Opinion: Americans are angry at the person in your mirror
Correction: Due to an editing error, a previous version of this story incorrectly stated that the 2016 presidential election was on the first Tuesday of November. The election was actually on the second Tuesday of November. The Daily Tar Heel apologizes for this error.
If the second Tuesday of Nov. 2016 was in fact a change election, an angry demand for help by a plurality and repudiation of the standing way of doing political business in so much of the country, one needs to ask specifically why and at whom this anger is directed.
The scapegoat of elites and elitism, and its punishment by the electorate, reads as good a partial explanation as any, and better than most.
But who exactly are these elites?
The externalization of blame onto distant parties eternally serves as one of the great human psychological defense mechanisms. Yet the most callous moral blindness often lurks inside us. When scraping together change for the Wendy’s value menu or paying for parking on Franklin Street, UNC students may not feel it. When still making student loan payments years into tenure, UNC professors may not feel it. Labor under no illusion.
UNC is a part of the elite the nation finds wanting.
Exclusion and elitism constitute universities, particularly this one. No diversity brochure plastered with easy smiles and bucolic tranquility can erase the practice of allowing in only those with the right grades, test scores, essays and ability to somehow pay.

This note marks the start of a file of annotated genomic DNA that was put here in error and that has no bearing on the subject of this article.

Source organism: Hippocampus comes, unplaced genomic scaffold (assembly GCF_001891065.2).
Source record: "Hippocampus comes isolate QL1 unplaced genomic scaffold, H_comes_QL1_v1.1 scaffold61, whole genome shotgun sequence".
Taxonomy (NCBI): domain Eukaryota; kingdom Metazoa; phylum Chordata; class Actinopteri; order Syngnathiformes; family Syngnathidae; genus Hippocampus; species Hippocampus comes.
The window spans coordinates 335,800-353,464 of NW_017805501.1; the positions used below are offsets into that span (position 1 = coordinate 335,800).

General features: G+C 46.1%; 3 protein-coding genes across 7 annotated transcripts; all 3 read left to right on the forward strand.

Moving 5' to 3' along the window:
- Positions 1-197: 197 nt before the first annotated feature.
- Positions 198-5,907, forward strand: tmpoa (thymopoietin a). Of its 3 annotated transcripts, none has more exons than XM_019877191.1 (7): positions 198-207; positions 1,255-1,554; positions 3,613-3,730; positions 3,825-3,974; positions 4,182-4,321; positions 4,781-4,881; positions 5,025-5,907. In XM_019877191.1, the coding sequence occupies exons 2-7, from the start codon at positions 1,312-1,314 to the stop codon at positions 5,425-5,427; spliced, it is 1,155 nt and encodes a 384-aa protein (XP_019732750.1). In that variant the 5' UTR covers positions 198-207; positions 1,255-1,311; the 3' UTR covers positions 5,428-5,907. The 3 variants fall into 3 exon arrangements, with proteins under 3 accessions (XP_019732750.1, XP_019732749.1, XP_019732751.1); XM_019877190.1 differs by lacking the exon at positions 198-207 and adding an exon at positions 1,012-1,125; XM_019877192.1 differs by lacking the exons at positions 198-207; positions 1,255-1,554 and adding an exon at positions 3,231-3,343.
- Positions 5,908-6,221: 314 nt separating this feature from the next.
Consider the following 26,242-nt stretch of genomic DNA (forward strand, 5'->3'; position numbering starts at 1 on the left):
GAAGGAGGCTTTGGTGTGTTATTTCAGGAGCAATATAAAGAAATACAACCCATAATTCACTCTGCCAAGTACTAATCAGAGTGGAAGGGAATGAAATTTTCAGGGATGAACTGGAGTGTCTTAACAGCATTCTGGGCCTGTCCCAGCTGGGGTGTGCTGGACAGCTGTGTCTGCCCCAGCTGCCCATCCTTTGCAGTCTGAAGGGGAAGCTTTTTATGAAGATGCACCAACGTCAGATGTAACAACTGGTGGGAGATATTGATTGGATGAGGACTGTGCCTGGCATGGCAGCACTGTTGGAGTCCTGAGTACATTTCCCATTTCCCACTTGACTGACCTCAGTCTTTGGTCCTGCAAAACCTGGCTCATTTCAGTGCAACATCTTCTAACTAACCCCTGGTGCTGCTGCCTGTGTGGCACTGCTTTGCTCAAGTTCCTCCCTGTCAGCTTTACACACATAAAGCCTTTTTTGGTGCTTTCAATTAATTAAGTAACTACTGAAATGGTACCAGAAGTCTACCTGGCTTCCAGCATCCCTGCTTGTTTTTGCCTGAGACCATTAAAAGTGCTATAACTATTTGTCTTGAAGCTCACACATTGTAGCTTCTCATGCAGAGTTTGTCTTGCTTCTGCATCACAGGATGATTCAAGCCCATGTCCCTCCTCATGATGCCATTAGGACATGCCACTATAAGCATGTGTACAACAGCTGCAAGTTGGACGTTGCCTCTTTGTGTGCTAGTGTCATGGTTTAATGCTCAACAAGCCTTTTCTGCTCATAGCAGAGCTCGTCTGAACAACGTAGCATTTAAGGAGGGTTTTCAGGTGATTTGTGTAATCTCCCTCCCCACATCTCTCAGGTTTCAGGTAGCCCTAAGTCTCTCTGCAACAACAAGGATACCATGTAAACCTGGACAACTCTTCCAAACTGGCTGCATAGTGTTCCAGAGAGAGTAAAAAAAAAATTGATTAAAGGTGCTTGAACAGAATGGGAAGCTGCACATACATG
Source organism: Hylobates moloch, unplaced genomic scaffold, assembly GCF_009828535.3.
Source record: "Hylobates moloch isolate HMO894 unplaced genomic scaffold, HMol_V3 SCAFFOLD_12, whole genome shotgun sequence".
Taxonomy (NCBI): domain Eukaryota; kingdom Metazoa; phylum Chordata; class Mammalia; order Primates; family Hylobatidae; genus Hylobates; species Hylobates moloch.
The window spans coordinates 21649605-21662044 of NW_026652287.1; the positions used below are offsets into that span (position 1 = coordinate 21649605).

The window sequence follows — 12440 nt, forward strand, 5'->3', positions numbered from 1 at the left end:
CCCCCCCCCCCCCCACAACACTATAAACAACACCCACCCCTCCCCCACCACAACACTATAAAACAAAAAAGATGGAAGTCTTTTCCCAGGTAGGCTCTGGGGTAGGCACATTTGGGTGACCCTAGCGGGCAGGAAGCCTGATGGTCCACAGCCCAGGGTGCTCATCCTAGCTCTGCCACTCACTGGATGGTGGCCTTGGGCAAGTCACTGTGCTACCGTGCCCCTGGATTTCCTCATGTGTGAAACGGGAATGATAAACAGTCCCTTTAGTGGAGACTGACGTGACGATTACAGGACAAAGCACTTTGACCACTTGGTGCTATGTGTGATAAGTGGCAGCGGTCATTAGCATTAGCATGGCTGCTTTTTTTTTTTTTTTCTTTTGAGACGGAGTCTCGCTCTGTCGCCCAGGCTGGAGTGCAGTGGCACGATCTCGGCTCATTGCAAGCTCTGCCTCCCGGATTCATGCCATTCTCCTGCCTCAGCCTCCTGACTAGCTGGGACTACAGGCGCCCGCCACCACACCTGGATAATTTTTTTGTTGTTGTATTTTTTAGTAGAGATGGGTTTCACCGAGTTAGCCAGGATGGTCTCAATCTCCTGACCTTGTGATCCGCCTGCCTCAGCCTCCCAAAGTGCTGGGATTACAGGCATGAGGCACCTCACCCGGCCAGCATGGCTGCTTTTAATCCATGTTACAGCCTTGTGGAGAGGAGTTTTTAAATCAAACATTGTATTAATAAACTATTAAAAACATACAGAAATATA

UNC holds a ranking of 30 currently in US News & World Report, 47 in Forbes. Consider that those rankings come in on top of over 2,400 four-year institutions in the United States. Then consider that less than a third of Americans hold a Bachelor’s degree.
The quantitative implications of being a student or faculty at UNC, and how that places us as part of the elite, should be easy to grasp.
Whatever individual victim status we may cloak ourselves in to say “not me,” does anyone really want to go to Wal-Mart and explain their woeful situation as a Tar Heel to someone ahead of them in line buying generic bread with an EBT card?
We may feel we earned our places here.
In the bubble that is a community of academic strivers, that narrative seduces us easily. It is only part of the truth. The excluded majority grant the places and tolerate the luxury of our activity here. If our time and effort here do not flow into a rising tide lifting all boats, but instead a luxury spa where the desperate look through its gate to never take the waters, we all risk drowning.
We must start publically admitting the anger at elites, which we are or aspire to be, is justified.
Elites of both parties including everyone that holds a bachelor’s degree aggregately and inexcusably failed those that do not hold them for arguably over five decades up to now.
In that failure, we break the tacit social contract we have with those who do not attend college.
We are to give back in commensuration to what we are given, not take our winnings and run to urban coasts and gated communities, never to look back. This past election is just a taste of how bad it can go for elites that do not do right by the majority of their people.
Elites lead and dominate their peoples, until they don’t.
Can we learn from history?
Isn’t that, after all, part of why we are here?